This article describe's the Argentine government's refusal to provide official data on poverty rates. The last official index on poverty was published in 2013, but was discontinued due to problems with how its methodology determined levels of poverty. Although Argentina's National Statistics and Censuses Institute (INDEC) stated that there are about 6000 ways to calculate poverty, nothing was ever published regarding how this could be done. When Axel Kicillof, Argentina's Minister of Economy, was asked to explain why the data was not published, he didn't address the issue, but rather answered evasively. As such, the silence raises questions on how citizens can remain engaged in awareness and action around improving the standard of living for everyone when information on its metric is kept hidden from the public.
On March 26, 2014, the Supreme Court ruled that the government must release information related to the programs administered by the ministry of social development, including lists of beneficiaries. Requests for this information have been previously rejected on the grounds that such information affects vulnerable groups. The Center for the Implementation of Public Policies Promoting Equity and Growth (CIPPEC), an Argentine think tank, had its 2007 request for this information denied. When CIPPEC requested finanicial information in the same vein from 14 state-run companies, only three sent more than half of the requested data. In a similar move, the Asociación por los Derechos Civiles (ADC) sent 49 requests to various government departments, oh which only 47% were answered satisfactorily. The Asociación Civil por la Igualdad y la Justicia (ACIJ) sought to investigate the Executive Decree's power and submitted 44 requests of info between January 2012 and 2013: 14 were not answered, 14 were answered after 10 days, and 16 were answered on time. Regarding the quality of answers, only 12 answered completely and adequately as stated in the Decree. Reports of insufficient responses to information requests are rampant, and perhaps make the case for stronger consequences in the case of shoddy replies.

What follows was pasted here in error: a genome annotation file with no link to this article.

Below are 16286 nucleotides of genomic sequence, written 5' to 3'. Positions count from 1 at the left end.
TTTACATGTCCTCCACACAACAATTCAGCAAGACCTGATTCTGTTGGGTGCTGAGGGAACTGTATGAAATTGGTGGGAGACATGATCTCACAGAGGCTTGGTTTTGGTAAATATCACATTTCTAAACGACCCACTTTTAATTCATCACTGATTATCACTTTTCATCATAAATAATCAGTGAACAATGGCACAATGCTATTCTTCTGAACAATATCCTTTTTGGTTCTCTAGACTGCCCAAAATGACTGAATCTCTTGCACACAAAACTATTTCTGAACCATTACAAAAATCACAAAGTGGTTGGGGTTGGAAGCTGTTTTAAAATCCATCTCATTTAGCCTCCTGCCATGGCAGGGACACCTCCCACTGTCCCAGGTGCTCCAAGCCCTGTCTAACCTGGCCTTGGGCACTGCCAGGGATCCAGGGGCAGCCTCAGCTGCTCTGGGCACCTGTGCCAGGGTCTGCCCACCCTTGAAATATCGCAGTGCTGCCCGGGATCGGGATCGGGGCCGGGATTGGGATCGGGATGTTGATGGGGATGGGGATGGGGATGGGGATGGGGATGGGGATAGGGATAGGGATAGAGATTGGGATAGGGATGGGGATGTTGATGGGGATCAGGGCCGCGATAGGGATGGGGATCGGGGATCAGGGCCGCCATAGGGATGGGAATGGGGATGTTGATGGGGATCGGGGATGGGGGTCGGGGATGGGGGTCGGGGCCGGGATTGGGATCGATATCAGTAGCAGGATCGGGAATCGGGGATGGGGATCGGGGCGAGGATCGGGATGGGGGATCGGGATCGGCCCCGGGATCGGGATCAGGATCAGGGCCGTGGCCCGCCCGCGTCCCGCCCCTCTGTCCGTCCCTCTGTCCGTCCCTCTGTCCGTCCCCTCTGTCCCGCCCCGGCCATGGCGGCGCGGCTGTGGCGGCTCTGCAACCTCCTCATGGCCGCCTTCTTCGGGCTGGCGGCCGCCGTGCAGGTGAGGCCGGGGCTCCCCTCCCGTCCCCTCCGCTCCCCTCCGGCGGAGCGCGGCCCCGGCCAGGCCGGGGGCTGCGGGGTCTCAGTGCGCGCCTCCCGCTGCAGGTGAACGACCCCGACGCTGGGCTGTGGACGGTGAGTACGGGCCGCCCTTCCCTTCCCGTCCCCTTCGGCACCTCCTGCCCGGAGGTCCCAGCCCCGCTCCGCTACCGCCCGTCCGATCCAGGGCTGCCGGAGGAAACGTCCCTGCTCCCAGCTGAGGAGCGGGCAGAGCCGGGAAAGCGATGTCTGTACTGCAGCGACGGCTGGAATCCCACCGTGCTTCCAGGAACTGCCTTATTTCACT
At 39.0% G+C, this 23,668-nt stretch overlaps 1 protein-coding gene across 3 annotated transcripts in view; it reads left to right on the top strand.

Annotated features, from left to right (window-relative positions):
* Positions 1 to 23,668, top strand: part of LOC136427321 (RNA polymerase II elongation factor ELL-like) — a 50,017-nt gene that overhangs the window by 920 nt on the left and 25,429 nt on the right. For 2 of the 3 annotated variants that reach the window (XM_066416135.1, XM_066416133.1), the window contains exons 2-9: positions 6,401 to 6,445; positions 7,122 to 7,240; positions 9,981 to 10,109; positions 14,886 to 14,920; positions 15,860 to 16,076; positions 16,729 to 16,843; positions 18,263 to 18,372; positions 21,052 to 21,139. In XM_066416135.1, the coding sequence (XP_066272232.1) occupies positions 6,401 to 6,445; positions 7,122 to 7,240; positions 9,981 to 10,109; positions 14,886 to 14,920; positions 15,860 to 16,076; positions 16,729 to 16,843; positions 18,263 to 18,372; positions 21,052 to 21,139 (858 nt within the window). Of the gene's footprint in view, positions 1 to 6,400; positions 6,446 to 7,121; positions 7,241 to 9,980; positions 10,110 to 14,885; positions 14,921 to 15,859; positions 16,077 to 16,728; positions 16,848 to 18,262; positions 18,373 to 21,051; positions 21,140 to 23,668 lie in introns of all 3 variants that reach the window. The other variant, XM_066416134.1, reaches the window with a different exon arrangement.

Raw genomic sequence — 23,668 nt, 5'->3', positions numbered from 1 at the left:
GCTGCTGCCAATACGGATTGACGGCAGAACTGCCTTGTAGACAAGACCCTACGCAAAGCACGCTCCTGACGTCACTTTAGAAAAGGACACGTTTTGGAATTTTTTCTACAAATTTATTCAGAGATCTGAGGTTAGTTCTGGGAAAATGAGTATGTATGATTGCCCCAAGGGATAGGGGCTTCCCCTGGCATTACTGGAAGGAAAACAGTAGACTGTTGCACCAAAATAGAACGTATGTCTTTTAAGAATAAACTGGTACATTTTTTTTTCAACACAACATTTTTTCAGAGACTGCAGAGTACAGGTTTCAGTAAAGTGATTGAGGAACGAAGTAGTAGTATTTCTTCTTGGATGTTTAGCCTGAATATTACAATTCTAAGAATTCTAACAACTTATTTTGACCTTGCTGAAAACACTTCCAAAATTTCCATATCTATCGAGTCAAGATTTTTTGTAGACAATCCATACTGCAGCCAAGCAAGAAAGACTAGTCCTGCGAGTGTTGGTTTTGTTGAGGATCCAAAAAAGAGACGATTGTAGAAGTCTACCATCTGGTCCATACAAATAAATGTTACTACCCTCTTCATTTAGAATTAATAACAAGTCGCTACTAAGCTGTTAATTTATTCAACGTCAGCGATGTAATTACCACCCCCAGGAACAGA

The National Direction of Mental Health did not respond to the Asociación Civil por la Igualdad y la Justicia's (ACIJ) requests for information. ACIJ made numerous requests on different aspects of mental health programming in several hospitals and health centers. These requests were also not answered.
Since 2014 ,the Asociación por los Derechos Civiles (ADC) has asked for information access regarding the use of epidural painkillers when giving birth in hospitals of Buenos Aires. They asked 12 hopsitals in 2014 and 2015, with most hospitals responding to the request.